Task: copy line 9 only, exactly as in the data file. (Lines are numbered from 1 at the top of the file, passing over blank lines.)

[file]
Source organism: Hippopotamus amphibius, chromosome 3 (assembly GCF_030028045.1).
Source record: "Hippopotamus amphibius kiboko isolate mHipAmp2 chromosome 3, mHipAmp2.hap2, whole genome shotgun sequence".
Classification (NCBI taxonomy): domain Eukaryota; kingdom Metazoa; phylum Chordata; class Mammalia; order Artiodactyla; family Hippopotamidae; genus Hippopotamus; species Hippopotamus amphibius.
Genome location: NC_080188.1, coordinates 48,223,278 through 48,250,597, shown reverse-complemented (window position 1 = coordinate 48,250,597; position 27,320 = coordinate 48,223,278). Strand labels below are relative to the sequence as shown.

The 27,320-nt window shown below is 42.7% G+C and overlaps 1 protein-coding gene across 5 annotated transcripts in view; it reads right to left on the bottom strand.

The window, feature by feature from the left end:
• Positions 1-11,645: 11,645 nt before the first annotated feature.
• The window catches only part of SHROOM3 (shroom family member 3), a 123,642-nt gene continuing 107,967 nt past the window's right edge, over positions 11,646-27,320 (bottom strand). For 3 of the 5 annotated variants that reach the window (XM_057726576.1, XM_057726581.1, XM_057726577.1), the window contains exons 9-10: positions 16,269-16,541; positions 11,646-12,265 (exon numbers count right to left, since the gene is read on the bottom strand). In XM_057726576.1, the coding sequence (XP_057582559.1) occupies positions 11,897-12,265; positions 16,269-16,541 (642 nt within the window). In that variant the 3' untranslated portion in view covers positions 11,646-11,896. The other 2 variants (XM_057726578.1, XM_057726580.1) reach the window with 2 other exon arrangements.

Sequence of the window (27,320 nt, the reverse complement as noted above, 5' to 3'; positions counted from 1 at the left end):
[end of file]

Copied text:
Sequence of the window (27,320 nt, the reverse complement as noted above, 5' to 3'; positions counted from 1 at the left end):